The single cabins on Iona can be found in various locations across the ship. Whilst some ships place all the single cabins together to make it easier for solo travellers to meet, on Iona this is not the case.
Suggested read: P&O Cruises with no single supplement
Iona has several adapted cabins which are suitable for wheelchair users. There’s a choice of all cabin types and these are often located close to the lifts. These cabins are always in high demand so if you require a disabled cabin you should book your cruise as early as possible.
Choosing the best cabin
I’ve created a handy checklist to help you know what to look our for when picking a cruise cabin. Just pop your email in the form below to get a copy delivered to your inbox straight away.
Iona cabin grades
Cabin grades are used to group similar cabins together for pricing purposes. Each P&O Cruises cabin is assigned a two-letter cabin grade code (e.g. GF). The cabin grades are shown in different colours on the deck plan.
Click to see Iona deck plan (opens in a new window)
The key to decoding the Iona cabin grades is to know that the first letter refers to the type of cabin (e.g. standard balcony) and the second letter refers to the location of that cabin on the ship (e.g. high deck, towards the front).
Note that decks may be high, mid or low. On each deck, cabins may be located forward, mid-forward, midship, mid-aft or aft (at the rear).
Table of P&O Iona cabin grades:
|Cabin Type||1st Letter of Grade|
|Balcony / Smaller Balcony||G|
|Cabin Location||2nd Digit of Grade|
|Mid decks. Midship location.||A|
|All decks. Mid-forward, mid or mid-aft location||B or V|
|High or low decks. Mid-forward or mid-aft location.||C or W|
|Mid decks. Aft location.||D or 4|
|All decks. Forward or aft location||E, Y or 5|
|High or low decks. Forward location.||F, Z or 6|
Iona cabin sizes
Iona has a cabin for everyone, with sizes ranging from inside cabins that are a little over one hundred square feet to suites which are more than five times as large. For reference, it may help to know that a king size mattress is 42 square feet.
The approximate sizes of Iona cabins are:
- Inside single – 101 sq. ft.
- Inside standard – 135 sq. ft.
- Inside larger – 190 sq. ft.
- Sea view standard – 210 sq. ft.
- Balcony single – 107 sq. ft.
- Balcony smaller – 150 sq. ft.
- Balcony standard – 170 sq. ft.
- Balcony deluxe – 226 sq. ft.
- Conservatory mini-suite – 274 sq. ft.
- Family sea view suite – 330 sq. ft.
- Suite – 434 to 530 sq. ft.
The best cabins on Iona
Everybody has different priorities when choosing a cabin. For some, the cheapest cabin is the best. Others want the biggest cabin or the cabin in the best location so that they don’t have to walk too far. It’s very much a personal choice.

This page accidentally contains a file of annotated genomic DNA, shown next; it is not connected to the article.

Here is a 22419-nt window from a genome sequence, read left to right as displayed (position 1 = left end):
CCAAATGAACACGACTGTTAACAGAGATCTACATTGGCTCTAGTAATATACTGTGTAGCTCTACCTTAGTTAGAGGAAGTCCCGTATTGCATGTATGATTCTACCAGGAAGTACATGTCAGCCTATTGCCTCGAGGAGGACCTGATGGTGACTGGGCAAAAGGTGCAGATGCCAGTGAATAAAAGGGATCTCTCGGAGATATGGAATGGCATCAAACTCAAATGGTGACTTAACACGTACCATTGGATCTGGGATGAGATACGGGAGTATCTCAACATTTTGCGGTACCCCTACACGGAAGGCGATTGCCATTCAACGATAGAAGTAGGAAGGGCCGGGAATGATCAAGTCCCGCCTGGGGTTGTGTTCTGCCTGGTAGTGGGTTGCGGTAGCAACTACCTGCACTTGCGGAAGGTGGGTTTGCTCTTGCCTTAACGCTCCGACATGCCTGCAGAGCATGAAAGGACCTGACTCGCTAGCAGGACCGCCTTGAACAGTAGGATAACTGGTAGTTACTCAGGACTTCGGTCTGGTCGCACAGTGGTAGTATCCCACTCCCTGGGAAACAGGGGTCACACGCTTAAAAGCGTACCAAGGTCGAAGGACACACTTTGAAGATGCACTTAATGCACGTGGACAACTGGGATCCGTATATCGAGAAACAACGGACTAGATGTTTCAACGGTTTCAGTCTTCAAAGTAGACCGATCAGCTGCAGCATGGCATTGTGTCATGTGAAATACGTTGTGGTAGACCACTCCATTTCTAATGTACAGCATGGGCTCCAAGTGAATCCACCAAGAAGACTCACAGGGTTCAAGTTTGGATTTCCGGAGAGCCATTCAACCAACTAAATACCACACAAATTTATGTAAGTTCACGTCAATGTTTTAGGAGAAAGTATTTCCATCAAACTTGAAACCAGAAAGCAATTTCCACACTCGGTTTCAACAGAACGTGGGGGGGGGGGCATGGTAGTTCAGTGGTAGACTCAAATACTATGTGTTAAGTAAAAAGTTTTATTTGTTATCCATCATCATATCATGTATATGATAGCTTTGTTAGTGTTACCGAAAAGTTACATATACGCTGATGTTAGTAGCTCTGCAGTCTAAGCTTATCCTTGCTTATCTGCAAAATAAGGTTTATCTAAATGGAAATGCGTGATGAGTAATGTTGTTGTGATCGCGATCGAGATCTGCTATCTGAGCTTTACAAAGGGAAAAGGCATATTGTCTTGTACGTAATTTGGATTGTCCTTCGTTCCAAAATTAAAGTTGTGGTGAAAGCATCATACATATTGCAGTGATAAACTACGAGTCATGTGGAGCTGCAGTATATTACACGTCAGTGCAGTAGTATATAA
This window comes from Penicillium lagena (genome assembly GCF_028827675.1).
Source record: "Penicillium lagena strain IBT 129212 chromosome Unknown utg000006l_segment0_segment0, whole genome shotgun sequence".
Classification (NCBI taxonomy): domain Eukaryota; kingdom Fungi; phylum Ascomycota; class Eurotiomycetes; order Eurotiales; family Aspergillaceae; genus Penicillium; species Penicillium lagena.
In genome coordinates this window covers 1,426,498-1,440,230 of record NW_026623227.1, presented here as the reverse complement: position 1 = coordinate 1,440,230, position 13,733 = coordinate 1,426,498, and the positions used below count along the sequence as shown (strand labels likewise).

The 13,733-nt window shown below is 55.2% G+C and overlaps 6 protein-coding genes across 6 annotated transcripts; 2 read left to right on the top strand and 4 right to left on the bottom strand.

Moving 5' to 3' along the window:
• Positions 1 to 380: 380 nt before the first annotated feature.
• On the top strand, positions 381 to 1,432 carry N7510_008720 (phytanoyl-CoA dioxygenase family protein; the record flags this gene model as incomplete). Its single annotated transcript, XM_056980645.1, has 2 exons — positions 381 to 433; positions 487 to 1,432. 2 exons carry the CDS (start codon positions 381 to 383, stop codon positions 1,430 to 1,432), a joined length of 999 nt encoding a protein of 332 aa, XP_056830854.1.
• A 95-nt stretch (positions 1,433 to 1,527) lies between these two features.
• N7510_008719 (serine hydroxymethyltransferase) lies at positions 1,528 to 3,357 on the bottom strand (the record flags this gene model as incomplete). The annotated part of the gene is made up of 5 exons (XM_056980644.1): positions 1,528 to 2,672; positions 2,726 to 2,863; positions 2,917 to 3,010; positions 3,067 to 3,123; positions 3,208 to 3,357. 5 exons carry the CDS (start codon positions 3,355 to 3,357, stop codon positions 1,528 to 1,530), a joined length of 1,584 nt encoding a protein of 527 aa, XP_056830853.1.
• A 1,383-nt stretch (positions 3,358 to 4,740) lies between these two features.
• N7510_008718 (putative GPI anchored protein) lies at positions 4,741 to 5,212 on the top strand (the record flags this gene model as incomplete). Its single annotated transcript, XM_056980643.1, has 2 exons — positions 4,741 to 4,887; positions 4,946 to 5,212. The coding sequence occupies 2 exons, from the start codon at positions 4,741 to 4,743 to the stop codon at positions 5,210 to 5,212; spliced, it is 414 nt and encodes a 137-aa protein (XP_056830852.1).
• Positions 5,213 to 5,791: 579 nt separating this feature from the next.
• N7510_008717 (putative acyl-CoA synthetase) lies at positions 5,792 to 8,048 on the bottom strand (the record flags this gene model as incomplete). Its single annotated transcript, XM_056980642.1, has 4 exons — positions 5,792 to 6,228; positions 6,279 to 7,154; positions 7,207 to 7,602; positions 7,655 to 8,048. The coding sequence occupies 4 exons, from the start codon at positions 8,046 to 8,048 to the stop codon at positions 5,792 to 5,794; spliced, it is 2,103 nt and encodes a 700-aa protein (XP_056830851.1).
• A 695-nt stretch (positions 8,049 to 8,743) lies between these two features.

The best balcony cabins on Iona
There are some balcony cabins on Iona which have much bigger balconies than others of the same grade (and therefore the same price). If you like a large balcony, these are definitely worth looking out for.
In the image below, the pink and purple cabins are standard balcony cabins. Some of these have much bigger balconies than others, for the same price. In fact, 17219 will be cheaper than 17305 because it is further forward, even though the balcony is five times as large!
Click here to see the Iona Deck Plan (opens in a new window)
Here is a list of the cabins on Iona which have the largest balconies:
- 9320 (sleeps 3)
- 10245 (sleeps 3)
- 10509 (sleeps 3)
- 10514 (sleeps 4)
- 11242 (sleeps 4)
- 11514 (accessible)
- 11515 (sleeps 3)
- 12514 (accessible)
- 12515 (sleeps 3)
- 14515 (sleeps 3)
- 15317 (sleeps 4)
- 16321 (sleeps 4)
The best inside cabins on Iona
Inside cabins on Iona are either square or rectangular. The rectangular cabins sleep only two people whereas most of the square cabins sleep for or five.
If there are only two people in your cabin, it’s a good idea to book a cabin that sleeps two so that you won’t have the Pullman bed. This also leaves these cabins free for families who need them.
Similarly, if you don’t need interconnecting cabins then try not to book one. The door between the two cabins is never quite as soundproof as a wall. Plus, having an interconnecting cabin could be a big deal for a larger family.
Iona cabins to avoid
There are some also cabins on Iona which you may want to avoid…
1. Noisy cabins on Iona
The main thing which is likely to annoy cruisers on any ship is noise when they are trying to sleep.
If you like an early night, you’ll want to avoid any cabins which are directly above the Headliners Theatre. These are numbered 8140 – 8235. The shows are on until around 11.30 pm so avoid booking one of these cabins if you like to go to sleep before this time.
The Club House is Iona’s nightclub which is likely to be playing music until the early hours. Cabins directly above the nightclub are numbered 9701 – 9744 .
2. Cabins with overlooked balconies
Promenade Deck cabins on Iona are most unusual and you may wish to avoid them.